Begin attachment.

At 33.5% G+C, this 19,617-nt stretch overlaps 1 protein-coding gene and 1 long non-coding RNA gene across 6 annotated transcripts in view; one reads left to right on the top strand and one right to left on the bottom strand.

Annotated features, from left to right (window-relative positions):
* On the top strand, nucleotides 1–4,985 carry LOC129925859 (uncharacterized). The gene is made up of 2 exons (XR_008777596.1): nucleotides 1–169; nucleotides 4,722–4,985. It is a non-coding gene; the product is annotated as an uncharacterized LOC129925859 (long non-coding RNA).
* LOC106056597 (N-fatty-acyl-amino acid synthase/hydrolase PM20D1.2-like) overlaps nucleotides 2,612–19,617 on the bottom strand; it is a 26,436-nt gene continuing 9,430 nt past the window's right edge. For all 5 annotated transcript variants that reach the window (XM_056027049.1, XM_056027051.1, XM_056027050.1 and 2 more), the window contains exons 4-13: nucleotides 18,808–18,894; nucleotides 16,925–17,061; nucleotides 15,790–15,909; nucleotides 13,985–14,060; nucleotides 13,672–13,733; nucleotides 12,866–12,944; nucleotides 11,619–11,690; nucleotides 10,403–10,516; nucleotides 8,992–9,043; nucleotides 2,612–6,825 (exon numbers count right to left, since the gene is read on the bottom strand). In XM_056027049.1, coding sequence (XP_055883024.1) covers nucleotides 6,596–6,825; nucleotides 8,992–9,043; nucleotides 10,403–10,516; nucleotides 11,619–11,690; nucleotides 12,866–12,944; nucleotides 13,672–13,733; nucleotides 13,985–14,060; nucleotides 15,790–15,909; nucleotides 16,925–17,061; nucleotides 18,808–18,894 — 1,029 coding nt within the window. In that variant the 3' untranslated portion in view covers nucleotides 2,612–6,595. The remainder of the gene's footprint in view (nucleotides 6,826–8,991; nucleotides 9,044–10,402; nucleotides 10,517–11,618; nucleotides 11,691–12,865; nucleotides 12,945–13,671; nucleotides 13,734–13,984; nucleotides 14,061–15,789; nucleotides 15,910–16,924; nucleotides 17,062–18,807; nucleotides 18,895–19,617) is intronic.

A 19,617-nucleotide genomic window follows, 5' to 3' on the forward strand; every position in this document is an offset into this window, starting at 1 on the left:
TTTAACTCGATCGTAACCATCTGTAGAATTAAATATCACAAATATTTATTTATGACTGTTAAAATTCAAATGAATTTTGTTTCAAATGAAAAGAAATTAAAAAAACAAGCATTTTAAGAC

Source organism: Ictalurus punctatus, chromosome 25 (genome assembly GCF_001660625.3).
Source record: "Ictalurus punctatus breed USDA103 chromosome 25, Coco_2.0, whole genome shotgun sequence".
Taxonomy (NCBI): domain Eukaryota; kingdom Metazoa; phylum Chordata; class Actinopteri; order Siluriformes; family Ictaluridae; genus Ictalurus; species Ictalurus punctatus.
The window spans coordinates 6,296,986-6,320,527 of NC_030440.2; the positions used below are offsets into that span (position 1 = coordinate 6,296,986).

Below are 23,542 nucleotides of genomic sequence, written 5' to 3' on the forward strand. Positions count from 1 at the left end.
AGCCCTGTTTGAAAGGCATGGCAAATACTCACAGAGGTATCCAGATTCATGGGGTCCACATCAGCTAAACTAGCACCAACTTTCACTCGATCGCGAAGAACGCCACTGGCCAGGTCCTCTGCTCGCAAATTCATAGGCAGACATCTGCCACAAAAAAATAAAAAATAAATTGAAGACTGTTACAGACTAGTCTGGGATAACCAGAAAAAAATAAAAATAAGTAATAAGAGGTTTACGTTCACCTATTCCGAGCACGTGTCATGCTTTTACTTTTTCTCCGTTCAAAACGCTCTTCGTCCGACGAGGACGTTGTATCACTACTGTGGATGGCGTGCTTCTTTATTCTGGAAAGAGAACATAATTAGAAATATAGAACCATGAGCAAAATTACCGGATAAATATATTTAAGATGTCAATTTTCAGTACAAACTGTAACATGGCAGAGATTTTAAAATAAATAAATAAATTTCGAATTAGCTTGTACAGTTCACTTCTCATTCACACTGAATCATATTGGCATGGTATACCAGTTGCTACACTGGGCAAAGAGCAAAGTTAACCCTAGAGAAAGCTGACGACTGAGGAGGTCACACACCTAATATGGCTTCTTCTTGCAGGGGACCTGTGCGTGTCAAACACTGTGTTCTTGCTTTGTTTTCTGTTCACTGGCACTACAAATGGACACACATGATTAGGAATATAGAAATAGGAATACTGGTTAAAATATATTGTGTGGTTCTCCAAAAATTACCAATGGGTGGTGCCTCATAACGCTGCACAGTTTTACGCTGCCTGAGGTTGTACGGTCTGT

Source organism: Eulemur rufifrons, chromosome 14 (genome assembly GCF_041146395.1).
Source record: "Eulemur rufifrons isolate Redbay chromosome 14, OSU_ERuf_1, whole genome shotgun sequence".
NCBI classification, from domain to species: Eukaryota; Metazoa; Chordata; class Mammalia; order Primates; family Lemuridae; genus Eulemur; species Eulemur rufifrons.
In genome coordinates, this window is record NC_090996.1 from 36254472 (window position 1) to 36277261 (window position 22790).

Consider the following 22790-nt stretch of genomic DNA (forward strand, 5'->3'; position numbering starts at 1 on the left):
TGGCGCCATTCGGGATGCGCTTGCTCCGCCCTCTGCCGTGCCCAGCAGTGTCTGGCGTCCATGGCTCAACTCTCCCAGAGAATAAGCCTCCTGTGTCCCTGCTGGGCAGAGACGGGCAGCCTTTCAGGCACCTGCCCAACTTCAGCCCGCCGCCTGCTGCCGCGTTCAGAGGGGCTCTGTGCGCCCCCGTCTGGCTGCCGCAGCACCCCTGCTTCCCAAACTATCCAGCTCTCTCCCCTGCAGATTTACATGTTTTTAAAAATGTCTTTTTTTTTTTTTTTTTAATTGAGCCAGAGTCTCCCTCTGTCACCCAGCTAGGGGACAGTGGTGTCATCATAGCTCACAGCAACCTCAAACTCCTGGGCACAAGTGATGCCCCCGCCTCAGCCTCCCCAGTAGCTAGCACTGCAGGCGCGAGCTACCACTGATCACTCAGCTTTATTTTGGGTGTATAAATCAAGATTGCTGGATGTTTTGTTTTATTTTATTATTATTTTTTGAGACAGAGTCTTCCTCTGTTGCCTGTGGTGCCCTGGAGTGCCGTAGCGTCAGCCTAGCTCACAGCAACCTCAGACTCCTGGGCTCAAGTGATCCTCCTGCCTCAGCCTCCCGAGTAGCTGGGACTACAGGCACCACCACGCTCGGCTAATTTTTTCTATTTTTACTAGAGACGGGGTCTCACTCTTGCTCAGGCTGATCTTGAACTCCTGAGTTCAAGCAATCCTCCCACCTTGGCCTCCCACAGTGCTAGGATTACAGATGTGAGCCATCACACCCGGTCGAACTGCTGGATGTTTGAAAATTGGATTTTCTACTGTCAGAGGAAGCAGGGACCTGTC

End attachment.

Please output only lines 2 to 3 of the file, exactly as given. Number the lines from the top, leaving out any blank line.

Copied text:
Annotated features, from left to right (window-relative positions):
* On the top strand, nucleotides 1–4,985 carry LOC129925859 (uncharacterized). The gene is made up of 2 exons (XR_008777596.1): nucleotides 1–169; nucleotides 4,722–4,985. It is a non-coding gene; the product is annotated as an uncharacterized LOC129925859 (long non-coding RNA).